Sitting to my left on a separate bench was my music teacher dressed in an ornate white furrowed overcoat and a slightly pointed wig that imparted respectful status and fear. I began to play innovative music, my own composition, one might term today as “classical” style. At the time, it was not considered accepted tenure since Baroque was the thing and anything else was strictly forbidden by the church, especially in Italy.
My teacher listened emotionless until he had enough, silently raised my hands off the keyboard, and slowly placed them on my laps. He then played a brief excerpt of what I had been assigned to play, looking at me silently with a stern bow, and silently asked me to do as he had done.
I was deeply wounded and let down by his limiting nature. But not far away in front of the harpsichord, I noticed a balding monk stood watching us closely on a hallway just outside the study hall.
Having listened to my radical musical style, he arrived promptly to ensure we followed the musical rules stipulated by the church. Fearing being detained by the Inquisition, for I had already suffered their wrath in previous lives (though I only felt and didn't know this), I apologized to my teacher and did as told.
It was then that the face of this monk in this vision changed and turned to be that of a long time associate who I will call Kevin.
When I woke up, I recalled what I wrote about “Giuseppe Valentini” a year prior. I likewise recalled countless prior dreams where I composed and directed various complete Baroque symphonies from start to finish, one after another, in ornate chamber concert halls of old times—songs I had never heard before. Then, I decided it was time to do research, still being rather doubtful.
I looked up “Giuseppe Valentini” on Wikipedia and, lo and behold, there it was, a write up of Valentini (14 December 1681 – November 1753). According to Wikipedia, Giuseppe Valentini , nicknamed Straccioncino (Little Ragamuffin), was an Italian violinist, painter, poet, and composer, though he is known chiefly as a composer of inventive instrumental music.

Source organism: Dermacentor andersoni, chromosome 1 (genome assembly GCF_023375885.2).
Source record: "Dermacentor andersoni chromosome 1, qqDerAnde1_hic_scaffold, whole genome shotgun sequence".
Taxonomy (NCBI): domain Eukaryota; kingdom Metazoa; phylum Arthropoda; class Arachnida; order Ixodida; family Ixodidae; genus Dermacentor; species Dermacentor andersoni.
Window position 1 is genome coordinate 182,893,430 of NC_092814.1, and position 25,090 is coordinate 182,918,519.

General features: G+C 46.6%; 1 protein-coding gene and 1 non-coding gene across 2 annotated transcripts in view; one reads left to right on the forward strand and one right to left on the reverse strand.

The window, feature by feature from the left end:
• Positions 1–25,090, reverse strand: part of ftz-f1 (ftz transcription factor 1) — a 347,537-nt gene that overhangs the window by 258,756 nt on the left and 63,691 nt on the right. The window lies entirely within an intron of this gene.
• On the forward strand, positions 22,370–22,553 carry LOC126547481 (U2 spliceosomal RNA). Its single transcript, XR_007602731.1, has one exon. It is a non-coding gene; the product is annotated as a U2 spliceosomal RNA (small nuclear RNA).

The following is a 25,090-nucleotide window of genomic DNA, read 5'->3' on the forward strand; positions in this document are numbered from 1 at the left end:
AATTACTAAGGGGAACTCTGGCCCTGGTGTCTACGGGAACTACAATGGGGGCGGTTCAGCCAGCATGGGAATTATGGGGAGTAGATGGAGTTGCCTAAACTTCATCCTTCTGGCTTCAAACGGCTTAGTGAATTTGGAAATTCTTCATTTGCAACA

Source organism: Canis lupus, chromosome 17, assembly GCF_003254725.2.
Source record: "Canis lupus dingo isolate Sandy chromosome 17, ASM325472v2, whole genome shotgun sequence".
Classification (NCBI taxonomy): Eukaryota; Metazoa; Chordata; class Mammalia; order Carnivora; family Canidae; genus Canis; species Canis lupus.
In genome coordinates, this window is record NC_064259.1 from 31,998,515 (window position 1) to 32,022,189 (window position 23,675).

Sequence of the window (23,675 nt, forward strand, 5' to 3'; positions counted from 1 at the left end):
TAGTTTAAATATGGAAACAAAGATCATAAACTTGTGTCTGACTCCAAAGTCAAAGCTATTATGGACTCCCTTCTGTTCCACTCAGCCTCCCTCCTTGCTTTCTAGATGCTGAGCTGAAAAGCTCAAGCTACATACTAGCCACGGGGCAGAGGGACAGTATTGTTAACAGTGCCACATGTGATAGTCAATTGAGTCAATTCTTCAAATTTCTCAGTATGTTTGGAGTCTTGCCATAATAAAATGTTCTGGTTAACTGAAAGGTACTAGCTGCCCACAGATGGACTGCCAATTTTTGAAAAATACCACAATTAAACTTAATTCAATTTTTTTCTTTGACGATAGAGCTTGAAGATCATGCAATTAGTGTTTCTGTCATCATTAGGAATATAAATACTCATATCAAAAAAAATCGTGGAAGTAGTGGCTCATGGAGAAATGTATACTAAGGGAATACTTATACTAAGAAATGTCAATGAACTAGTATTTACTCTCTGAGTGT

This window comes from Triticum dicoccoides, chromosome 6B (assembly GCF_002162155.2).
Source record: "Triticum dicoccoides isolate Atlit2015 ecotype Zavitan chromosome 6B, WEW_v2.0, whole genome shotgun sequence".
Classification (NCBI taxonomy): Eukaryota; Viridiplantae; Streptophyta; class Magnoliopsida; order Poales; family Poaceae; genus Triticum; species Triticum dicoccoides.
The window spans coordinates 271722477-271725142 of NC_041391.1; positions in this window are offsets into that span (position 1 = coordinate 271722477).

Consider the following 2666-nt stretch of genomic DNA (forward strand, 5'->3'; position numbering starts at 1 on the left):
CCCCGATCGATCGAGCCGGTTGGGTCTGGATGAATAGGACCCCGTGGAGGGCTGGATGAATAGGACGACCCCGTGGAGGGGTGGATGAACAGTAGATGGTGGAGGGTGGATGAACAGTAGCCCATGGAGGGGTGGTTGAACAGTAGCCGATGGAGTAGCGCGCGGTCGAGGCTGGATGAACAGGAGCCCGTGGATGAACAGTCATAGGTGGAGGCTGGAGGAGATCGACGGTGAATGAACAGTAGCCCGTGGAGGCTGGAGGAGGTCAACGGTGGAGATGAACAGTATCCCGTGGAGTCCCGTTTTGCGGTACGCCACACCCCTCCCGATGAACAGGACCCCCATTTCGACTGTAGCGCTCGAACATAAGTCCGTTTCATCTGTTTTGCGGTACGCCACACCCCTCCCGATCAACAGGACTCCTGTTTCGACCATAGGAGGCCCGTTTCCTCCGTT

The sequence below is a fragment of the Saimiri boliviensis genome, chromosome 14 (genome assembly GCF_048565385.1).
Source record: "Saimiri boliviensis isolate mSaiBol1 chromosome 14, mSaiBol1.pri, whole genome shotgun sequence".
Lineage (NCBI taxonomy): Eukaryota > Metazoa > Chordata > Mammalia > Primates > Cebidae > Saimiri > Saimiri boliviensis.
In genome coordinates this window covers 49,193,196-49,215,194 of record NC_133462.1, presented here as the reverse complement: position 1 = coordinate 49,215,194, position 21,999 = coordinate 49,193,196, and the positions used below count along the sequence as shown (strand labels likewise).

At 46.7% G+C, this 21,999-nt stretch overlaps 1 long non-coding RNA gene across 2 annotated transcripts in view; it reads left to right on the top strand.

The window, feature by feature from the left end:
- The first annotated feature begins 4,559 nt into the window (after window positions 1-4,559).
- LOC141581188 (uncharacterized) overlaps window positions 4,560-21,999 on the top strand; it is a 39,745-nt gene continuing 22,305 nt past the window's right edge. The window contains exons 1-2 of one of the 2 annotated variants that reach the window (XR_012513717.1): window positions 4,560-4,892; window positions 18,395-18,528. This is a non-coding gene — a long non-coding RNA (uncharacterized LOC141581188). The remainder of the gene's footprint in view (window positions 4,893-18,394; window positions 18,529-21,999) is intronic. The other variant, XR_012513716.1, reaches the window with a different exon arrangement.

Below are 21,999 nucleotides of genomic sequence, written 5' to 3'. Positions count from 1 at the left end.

He studied under Giovanni Bononcini in Rome between 1692 and 1697, the same individual that tried to silence Giuseppe's creative nature. From 1710 to 1727 he served as ‘Suonator di Violino, e Componitore di Musica’ to Prince Michelangelo Caetani. He also succeeded Corelli as director of the concertino at San Luigi dei Francesi, from 1710 to 1741. Though during his lifetime overshadowed by the likes of Corelli, Vivaldi, and Locatelli, his contribution to Italian baroque music is noteworthy, and many of his works were published throughout Europe.
Aafter looking at many of “Giuseppe Valentini” scores for composition style, orchestration methodology, listening to them, and seeing pictures of “Giuseppe Valentini,” I was convinced.
Turns out that Michelangelo Caetani is a relative of my present family line.
I had an opportunity to meet my old maestro Giovanni and shared this vision with that individual. I was doing an electronic orchestration to fit this individual's approval and requirements, and of course I was not allowed to "deviate" from those requirements. As for the monk, I did not have the chance to do likewise, but someday I hope to, if the moment is right. I can now appreciate where many of my musical inhibitions came from.
Two years ago, as I worked on the first complete manuscript for Legacy episode III, I described a scene in an underground Martian city where the main story line characters were talking to one another while boarding a tram. Then suddenly, without my control, words flowed through from May Len, the female character in the story, “You were Giuseppe Valentini.”
At first, I had never heard of “Giuseppe Valentini,” ever, and I wondered, who is this guy and where did this stuff come from? Though I was immediately drawn to nostalgia, I was rather doubtful, left the text as it was, figured I’d check it out someday, and moved on with the story.
About a year later, I had a dream where I was a young child playing a harpsichord in an old musty conservatory in Italy. A light shone behind me from a window illuminating the harpsichord keyboard and the score console above it, yet not enough to enliven the wide study hall that measured a good 15 feet in each direction. The time was the late 1600’s.
The wooden floor, though stiff, resounded when the weight of an adult pressed against it, but not when a child of my size walked upon it. If climbed unto the bench and made ready to play, but I was not alone.